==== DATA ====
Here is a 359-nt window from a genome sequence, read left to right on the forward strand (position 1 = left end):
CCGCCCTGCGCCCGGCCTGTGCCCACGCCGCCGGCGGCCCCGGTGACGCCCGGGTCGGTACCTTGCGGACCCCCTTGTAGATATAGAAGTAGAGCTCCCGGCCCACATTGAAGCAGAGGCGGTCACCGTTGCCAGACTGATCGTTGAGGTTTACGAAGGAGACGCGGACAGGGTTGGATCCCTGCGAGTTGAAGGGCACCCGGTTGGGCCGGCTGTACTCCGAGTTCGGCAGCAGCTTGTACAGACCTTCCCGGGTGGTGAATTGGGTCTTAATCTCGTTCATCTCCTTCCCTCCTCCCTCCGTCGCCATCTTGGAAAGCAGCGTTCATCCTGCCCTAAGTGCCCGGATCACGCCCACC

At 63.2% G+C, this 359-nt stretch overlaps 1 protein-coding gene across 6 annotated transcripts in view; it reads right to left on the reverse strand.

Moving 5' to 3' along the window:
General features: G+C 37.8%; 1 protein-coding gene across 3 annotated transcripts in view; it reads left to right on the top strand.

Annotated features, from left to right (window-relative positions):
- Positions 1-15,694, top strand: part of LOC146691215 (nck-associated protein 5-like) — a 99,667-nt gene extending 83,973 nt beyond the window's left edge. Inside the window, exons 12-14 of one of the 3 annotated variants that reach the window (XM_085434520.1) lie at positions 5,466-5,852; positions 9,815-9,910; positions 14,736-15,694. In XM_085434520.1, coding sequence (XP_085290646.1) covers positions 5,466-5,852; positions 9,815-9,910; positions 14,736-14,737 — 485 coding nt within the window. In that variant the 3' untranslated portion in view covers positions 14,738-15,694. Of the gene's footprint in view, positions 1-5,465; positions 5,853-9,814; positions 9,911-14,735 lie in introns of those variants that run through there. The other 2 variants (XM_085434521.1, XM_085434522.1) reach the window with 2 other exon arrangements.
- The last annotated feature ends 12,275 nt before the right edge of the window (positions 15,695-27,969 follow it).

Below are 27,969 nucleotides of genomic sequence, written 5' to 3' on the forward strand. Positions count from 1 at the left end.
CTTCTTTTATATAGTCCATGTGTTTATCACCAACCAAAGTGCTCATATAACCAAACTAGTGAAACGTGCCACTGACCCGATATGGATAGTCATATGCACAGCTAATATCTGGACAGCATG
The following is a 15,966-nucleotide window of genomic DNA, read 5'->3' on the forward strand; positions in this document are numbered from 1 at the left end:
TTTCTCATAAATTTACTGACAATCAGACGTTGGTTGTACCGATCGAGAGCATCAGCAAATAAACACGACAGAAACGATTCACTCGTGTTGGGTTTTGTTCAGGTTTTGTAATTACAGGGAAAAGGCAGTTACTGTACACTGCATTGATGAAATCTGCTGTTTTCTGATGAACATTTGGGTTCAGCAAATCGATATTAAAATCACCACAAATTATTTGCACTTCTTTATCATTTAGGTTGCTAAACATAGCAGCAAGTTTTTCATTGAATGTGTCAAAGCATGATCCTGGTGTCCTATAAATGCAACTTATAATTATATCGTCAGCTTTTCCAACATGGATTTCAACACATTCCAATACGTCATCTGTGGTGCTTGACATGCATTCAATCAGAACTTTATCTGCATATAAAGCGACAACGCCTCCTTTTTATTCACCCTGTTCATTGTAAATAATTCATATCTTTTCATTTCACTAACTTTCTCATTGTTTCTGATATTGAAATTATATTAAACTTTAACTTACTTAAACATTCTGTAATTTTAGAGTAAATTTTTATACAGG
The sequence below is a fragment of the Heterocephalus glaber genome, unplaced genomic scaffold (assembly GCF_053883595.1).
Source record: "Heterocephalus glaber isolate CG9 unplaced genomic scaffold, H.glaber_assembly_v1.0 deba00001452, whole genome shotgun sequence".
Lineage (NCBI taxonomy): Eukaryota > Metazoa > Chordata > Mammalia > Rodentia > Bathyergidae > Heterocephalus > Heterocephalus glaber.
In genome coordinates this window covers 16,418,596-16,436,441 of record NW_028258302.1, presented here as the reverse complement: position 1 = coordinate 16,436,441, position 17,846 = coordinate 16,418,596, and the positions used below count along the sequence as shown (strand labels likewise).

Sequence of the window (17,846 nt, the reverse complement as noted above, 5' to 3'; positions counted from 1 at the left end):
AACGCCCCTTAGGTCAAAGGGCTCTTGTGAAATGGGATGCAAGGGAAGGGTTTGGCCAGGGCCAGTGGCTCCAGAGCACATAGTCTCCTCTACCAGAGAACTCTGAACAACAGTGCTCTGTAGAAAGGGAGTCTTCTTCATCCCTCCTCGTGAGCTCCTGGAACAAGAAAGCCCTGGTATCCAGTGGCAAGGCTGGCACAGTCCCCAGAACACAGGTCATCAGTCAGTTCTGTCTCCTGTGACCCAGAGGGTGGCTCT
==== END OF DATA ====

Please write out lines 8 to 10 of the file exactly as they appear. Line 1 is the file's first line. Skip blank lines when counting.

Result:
- The last annotated feature ends 12,275 nt before the right edge of the window (positions 15,695-27,969 follow it).

Below are 27,969 nucleotides of genomic sequence, written 5' to 3' on the forward strand. Positions count from 1 at the left end.
CTTCTTTTATATAGTCCATGTGTTTATCACCAACCAAAGTGCTCATATAACCAAACTAGTGAAACGTGCCACTGACCCGATATGGATAGTCATATGCACAGCTAATATCTGGACAGCATG